27 Jun 22:

We are ramping up for trailer sailing, and to support that we bumped up our Carry On trailer fleet from a 5x10 steel trailer to a 6x12 aluminum trailer. The 5x10 worked, but we could not open the hatch with a boat loaded. A big surprise to us was that the larger aluminum trailer only weighs 71 more pounds than the steel, 771 vs 700. It rides on 15 inch wheels vs 12s, and the wider ramp is more freindly to loading and unloading. The acrobatics involved with pulling the dolly up the trailer and running out of room to walk at the front were also eliminated. ANd the aluminum should hold up better in the marine environment.





I guess we'll call this trailer HUEY II.

Huntington Park Ramp James River VA

 27 Jun 22:

Did a Ramp Recon at Huntington Park, Newport News, VA on the James River. Nice wide ramps and floating docks. Plenty of parking. A few tacks, oars or a motor would be required to maneuver clear of the jetty and out of the tight channel. Then it's clear out to the James River. Large traffic will be in the channel on their way to go under the JRB lift bridge.  The 415 foot lift spans over the shipping channel, with a clearance of 145 ft when raised and  59.7 ft when lowered, barely enough room to get the pram underneath...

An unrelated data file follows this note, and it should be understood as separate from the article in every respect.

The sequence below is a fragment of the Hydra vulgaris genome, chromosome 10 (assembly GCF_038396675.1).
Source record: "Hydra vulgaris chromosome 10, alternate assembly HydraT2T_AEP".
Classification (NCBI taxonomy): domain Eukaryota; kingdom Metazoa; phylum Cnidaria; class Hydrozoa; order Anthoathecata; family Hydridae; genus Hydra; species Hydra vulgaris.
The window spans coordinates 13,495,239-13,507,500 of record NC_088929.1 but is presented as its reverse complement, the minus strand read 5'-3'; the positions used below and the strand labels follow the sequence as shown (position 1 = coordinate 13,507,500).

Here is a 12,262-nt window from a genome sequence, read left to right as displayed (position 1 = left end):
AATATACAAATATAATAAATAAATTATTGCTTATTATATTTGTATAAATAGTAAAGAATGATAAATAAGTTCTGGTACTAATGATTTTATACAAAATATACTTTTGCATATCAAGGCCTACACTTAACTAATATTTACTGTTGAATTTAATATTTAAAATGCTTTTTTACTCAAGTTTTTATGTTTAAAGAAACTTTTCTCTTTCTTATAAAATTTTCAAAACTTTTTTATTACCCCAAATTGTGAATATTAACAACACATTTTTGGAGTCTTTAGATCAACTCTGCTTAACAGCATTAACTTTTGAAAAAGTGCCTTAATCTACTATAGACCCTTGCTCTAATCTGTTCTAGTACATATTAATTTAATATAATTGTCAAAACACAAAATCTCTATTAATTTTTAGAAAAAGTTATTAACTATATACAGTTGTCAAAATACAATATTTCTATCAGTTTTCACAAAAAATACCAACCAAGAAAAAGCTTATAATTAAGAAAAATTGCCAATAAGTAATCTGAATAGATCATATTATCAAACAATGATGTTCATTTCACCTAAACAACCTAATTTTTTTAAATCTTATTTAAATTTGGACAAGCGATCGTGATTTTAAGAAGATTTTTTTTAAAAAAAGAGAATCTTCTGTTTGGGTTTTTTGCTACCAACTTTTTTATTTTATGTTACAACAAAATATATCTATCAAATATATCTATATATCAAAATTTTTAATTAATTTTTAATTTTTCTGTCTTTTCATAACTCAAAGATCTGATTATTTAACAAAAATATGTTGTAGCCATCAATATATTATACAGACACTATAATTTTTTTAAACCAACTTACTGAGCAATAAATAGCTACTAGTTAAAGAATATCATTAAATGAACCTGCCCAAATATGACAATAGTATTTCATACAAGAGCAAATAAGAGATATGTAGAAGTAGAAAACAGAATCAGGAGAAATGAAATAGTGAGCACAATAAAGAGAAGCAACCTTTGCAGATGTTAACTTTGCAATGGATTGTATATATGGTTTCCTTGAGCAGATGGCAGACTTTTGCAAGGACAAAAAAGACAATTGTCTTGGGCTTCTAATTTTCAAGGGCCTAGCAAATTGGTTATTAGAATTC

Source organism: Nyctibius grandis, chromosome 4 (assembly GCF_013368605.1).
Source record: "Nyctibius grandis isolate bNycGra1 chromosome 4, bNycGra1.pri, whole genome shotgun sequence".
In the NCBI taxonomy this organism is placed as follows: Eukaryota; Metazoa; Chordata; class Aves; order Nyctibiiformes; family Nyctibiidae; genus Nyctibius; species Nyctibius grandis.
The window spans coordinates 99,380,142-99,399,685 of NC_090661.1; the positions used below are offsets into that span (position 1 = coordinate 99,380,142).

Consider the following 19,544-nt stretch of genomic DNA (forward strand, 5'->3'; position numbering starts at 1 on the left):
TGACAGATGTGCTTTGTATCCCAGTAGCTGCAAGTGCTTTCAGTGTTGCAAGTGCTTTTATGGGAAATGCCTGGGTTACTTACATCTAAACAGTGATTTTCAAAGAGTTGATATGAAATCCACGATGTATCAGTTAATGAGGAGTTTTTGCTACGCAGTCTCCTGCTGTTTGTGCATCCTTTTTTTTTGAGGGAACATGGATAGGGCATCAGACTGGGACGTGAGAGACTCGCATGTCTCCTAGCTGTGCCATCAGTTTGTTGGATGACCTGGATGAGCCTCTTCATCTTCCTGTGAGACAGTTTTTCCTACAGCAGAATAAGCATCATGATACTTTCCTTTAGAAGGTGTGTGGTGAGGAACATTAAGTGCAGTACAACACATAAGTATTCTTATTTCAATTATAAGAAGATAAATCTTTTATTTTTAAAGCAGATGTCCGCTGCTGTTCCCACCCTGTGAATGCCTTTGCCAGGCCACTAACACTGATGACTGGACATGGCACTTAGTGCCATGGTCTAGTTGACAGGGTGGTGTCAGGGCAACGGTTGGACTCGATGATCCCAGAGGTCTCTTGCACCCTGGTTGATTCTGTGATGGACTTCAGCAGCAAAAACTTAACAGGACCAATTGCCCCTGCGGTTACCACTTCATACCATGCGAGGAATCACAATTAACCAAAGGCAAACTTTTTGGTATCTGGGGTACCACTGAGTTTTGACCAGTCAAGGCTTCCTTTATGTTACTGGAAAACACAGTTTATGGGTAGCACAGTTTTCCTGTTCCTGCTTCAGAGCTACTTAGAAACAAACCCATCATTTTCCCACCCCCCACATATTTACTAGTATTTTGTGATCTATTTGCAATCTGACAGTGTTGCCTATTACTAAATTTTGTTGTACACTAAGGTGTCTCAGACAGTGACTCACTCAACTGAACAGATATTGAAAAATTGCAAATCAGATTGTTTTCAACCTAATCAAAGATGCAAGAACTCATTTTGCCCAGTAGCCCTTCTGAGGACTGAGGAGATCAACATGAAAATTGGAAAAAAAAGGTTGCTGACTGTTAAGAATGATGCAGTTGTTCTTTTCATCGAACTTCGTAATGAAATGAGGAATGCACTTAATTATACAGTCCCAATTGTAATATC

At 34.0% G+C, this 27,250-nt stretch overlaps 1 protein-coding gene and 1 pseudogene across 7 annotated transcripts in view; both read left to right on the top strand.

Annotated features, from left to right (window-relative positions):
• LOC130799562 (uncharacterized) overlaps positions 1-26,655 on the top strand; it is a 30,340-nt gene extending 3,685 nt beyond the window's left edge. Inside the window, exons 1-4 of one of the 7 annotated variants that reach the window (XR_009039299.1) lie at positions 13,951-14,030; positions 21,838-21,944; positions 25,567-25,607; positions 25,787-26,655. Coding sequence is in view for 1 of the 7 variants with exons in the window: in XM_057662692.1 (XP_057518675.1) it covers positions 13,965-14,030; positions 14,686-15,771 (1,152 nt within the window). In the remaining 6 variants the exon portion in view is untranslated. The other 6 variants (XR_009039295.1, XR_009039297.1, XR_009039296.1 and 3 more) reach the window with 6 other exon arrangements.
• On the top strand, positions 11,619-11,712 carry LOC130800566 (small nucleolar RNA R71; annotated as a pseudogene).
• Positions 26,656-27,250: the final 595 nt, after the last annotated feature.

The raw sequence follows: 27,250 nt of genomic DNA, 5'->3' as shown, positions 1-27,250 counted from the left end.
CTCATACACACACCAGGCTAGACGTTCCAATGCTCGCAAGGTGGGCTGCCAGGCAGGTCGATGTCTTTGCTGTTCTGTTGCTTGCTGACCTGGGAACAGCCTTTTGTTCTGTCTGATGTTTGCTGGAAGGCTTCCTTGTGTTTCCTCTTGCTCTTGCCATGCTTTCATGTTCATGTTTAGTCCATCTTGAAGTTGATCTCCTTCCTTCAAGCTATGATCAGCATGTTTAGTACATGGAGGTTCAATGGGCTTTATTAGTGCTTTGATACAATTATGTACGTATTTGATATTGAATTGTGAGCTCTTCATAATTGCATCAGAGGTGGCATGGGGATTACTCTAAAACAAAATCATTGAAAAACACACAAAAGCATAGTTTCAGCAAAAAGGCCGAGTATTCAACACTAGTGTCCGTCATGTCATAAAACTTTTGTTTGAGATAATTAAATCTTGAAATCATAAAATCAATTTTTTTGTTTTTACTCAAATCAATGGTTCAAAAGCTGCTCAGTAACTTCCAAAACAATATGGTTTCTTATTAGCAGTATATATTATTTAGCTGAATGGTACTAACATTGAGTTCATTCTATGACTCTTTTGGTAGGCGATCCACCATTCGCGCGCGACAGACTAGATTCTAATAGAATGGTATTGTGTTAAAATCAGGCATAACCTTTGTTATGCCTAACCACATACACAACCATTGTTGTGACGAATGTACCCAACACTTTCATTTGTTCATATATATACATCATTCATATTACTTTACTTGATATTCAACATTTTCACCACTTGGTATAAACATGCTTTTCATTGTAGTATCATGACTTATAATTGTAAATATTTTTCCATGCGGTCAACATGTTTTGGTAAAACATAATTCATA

Upstream.


Downstream. JRB Lift in the distance.



Nice public beach next door.


Plenty of parking for our new trailer...oops, that was supposed to be a surprise. 

Harbor Freight Folding Trailer Learning Lessons

17 Jun 22:

We are going to try out the Harbor Freight Folding Trailer...some assembly required.